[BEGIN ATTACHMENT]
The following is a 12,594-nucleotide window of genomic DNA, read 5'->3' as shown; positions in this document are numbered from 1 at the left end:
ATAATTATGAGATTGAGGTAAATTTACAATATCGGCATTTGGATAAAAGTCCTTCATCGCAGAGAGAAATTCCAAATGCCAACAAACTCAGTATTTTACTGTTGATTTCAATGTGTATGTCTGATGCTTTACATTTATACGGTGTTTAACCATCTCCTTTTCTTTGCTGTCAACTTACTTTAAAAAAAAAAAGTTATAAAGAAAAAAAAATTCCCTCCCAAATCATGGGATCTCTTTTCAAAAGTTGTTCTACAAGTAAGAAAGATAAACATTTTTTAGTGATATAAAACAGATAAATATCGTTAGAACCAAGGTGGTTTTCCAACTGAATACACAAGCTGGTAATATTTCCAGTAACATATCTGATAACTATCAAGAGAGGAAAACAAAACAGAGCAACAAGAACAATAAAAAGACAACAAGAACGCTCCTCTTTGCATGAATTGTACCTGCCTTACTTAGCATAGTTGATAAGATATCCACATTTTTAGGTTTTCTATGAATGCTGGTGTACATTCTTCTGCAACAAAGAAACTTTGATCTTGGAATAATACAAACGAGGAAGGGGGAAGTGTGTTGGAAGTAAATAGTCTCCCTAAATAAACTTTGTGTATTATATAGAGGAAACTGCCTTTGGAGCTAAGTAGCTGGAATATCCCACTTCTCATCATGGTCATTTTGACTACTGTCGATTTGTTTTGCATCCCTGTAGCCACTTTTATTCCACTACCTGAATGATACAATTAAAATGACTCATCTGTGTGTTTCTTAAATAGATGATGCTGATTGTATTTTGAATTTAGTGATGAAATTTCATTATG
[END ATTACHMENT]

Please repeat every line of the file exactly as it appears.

The following is a 12,594-nucleotide window of genomic DNA, read 5'->3' as shown; positions in this document are numbered from 1 at the left end:
ATAATTATGAGATTGAGGTAAATTTACAATATCGGCATTTGGATAAAAGTCCTTCATCGCAGAGAGAAATTCCAAATGCCAACAAACTCAGTATTTTACTGTTGATTTCAATGTGTATGTCTGATGCTTTACATTTATACGGTGTTTAACCATCTCCTTTTCTTTGCTGTCAACTTACTTTAAAAAAAAAAAGTTATAAAGAAAAAAAAATTCCCTCCCAAATCATGGGATCTCTTTTCAAAAGTTGTTCTACAAGTAAGAAAGATAAACATTTTTTAGTGATATAAAACAGATAAATATCGTTAGAACCAAGGTGGTTTTCCAACTGAATACACAAGCTGGTAATATTTCCAGTAACATATCTGATAACTATCAAGAGAGGAAAACAAAACAGAGCAACAAGAACAATAAAAAGACAACAAGAACGCTCCTCTTTGCATGAATTGTACCTGCCTTACTTAGCATAGTTGATAAGATATCCACATTTTTAGGTTTTCTATGAATGCTGGTGTACATTCTTCTGCAACAAAGAAACTTTGATCTTGGAATAATACAAACGAGGAAGGGGGAAGTGTGTTGGAAGTAAATAGTCTCCCTAAATAAACTTTGTGTATTATATAGAGGAAACTGCCTTTGGAGCTAAGTAGCTGGAATATCCCACTTCTCATCATGGTCATTTTGACTACTGTCGATTTGTTTTGCATCCCTGTAGCCACTTTTATTCCACTACCTGAATGATACAATTAAAATGACTCATCTGTGTGTTTCTTAAATAGATGATGCTGATTGTATTTTGAATTTAGTGATGAAATTTCATTATG